The Basilica has seating for 10,000 inside the premises. However, temporary seats are often placed in the atrium that allow up to 40,000 people to take part in the Mass and other celebrations.
The old basilica was known as the Templo Expiatorio a Cristo Rey and its construction began in 1531 – though it was not completed until 1709. The tilma of Juan Diego was housed in this church from 1709 to 1974 and survived a bomb planted by an anticlerical activist in 1921.
The old basilica was sinking as a result of the weakness of the ground, as the city was built on a former lake so a new, more spacious, basilica was built. The old one was closed for many years and repairs have recently finished. It is now again open to the public.
The modern basilica was built between 1974 and 1976 by the Mexican architect Pedro Ramírez Vásquez. It is a circular building constructed in such a way as to allow maximum visibility for the image to those inside. The structure is supported by 350 pilots that prevent the basilica from sinking with the rest of the ground.
Notable Features: The Tilma
The original tilma of Juan Diego upon which the image of Our Lady of Guadalupe appeared.
Heresy: Alive & Well
A theology professor once remarked that there were no new heresies, just old ones repackaged. To test the truth of this statement, consider this recent real-life scenario and see if you can name the error involved:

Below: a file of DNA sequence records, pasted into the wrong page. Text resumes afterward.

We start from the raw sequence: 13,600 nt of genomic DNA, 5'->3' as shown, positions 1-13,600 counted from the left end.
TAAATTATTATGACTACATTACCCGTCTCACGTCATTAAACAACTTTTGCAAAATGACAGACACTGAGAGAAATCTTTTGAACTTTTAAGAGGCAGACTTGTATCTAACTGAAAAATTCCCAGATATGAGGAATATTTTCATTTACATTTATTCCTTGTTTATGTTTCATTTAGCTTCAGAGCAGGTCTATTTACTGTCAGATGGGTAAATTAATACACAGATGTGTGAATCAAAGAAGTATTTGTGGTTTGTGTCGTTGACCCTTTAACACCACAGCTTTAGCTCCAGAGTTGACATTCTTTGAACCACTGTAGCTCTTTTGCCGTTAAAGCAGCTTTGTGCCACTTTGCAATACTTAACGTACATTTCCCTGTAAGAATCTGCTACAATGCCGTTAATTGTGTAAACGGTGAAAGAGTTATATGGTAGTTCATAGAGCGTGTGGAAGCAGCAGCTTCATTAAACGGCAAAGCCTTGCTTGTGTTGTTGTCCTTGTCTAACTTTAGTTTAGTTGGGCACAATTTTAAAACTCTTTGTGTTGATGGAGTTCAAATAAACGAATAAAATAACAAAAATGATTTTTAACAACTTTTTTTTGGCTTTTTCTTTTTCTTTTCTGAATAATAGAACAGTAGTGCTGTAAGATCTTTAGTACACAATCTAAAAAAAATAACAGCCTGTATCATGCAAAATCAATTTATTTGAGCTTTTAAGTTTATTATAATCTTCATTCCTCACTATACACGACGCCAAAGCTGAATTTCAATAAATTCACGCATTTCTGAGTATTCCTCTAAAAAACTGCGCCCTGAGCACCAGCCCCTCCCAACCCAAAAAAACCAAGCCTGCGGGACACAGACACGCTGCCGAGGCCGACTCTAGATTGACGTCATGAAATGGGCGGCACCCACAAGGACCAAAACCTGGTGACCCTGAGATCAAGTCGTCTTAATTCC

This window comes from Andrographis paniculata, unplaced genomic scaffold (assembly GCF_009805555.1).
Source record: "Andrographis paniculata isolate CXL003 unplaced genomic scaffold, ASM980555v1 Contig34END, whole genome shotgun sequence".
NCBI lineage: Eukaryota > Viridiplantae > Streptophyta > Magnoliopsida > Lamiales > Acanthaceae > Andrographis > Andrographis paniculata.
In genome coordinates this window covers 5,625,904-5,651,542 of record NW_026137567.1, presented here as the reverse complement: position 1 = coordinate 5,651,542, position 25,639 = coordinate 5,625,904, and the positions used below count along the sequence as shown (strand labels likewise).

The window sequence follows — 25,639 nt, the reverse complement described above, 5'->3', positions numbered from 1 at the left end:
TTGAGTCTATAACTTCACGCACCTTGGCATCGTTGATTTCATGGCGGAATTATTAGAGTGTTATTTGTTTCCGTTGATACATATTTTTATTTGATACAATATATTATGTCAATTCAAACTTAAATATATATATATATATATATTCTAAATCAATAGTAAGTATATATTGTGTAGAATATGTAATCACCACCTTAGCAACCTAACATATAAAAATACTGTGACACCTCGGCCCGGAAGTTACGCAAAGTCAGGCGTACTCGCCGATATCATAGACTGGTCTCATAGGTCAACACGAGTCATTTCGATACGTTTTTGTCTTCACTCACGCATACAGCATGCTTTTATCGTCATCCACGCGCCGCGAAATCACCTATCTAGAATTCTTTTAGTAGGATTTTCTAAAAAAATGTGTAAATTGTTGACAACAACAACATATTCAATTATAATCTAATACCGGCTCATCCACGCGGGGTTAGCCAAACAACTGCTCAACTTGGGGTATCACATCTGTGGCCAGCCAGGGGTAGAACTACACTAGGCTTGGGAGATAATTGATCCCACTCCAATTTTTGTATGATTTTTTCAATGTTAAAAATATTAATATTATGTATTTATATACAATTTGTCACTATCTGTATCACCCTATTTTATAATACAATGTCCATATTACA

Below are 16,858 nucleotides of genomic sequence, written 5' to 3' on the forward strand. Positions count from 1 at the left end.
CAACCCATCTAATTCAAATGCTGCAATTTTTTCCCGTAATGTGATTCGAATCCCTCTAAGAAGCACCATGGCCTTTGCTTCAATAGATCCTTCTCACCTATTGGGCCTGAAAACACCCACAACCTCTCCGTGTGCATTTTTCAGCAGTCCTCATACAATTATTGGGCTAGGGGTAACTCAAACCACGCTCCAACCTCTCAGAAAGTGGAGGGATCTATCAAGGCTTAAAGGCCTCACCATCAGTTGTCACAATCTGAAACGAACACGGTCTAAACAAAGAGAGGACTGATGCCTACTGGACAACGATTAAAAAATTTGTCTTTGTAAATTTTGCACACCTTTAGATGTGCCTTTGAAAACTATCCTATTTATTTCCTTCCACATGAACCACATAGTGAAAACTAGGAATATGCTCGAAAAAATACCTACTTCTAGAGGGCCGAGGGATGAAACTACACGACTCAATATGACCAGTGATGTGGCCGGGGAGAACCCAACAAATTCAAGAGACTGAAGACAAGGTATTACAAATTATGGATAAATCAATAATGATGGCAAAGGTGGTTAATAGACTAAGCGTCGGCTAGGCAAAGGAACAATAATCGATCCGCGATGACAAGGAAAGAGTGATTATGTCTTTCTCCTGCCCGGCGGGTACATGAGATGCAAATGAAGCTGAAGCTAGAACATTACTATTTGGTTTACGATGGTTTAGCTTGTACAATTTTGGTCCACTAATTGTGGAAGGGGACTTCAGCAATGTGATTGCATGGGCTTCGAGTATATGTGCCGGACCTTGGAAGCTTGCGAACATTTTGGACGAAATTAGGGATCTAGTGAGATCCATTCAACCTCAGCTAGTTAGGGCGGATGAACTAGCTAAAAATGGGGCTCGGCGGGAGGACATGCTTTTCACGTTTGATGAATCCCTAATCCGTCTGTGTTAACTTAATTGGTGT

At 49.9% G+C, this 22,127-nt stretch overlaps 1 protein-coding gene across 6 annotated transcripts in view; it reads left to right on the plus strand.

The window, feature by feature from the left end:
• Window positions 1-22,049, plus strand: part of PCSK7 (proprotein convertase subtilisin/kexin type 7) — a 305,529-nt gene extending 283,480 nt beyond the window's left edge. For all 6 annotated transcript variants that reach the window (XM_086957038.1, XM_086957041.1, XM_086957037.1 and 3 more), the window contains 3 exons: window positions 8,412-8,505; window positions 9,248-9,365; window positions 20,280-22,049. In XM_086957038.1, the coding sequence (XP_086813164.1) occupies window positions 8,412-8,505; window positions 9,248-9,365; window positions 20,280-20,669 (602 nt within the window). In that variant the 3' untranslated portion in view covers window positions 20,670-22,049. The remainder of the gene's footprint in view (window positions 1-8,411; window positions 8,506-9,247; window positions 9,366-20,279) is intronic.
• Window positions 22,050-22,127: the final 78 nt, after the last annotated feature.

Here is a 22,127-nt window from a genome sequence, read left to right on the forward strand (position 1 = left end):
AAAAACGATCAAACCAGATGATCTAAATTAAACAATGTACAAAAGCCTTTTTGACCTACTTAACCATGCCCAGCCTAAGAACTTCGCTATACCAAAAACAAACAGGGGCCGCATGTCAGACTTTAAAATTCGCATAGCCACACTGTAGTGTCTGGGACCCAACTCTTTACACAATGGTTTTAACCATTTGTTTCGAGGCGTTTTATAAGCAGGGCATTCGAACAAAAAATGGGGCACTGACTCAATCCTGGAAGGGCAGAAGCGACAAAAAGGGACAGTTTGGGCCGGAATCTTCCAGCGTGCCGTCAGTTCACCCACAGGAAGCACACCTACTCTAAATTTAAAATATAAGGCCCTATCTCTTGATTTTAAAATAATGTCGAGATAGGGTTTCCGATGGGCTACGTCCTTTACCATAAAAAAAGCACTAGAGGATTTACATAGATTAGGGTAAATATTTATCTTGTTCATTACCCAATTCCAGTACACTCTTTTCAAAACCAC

What’s the secret?
Many of the books that top the bestseller’s list, especially in the area of spirituality, promise to deliver the keys to unlocking unimagined abundance and to awakening dormant, unrealized potential for each and every reader. These books employ titles like The Secret, Seven Keys to “Insert Theme Here”, and Ten Things the World (The Vatican, The Government, etc.) Does Not Want You to Know.
What is at stake?
Objective revelation (completed in the Apostolic Age) and the church as the authority in interpreting the revealed Word of God
Error: These books, as well as many movies, seek to take advantage of an almost subconscious Gnosticism that is ever present just below the surface in our society. They appeal to the Gnostic belief that salvation can be achieved through a “secret knowledge” available to a chosen few.
It, in fact, denies the church’s teaching that God’s objective revelation to humanity has already been completed because Gnosticism implies ongoing “secret” revelations that need to be discovered or unlocked. This approach to life also denies the claim that the truth of God’s objective revelation is universally accessible to all regardless of status, position, etc. Finally, it discards the Catholic understanding that the church is the ordinary means of salvation since it is God’s instrument of grace in the world. This understanding is undermined by a masked Pelagianism that suggests grace is not necessary for salvation – only secret knowledge is needed.
The church’s authority as the interpreter of the revealed Word of God is also nullified in this attitude. Interpretation and communication of the “secrets” of abundance and eternal life are left up to the individual and/or the privileged few.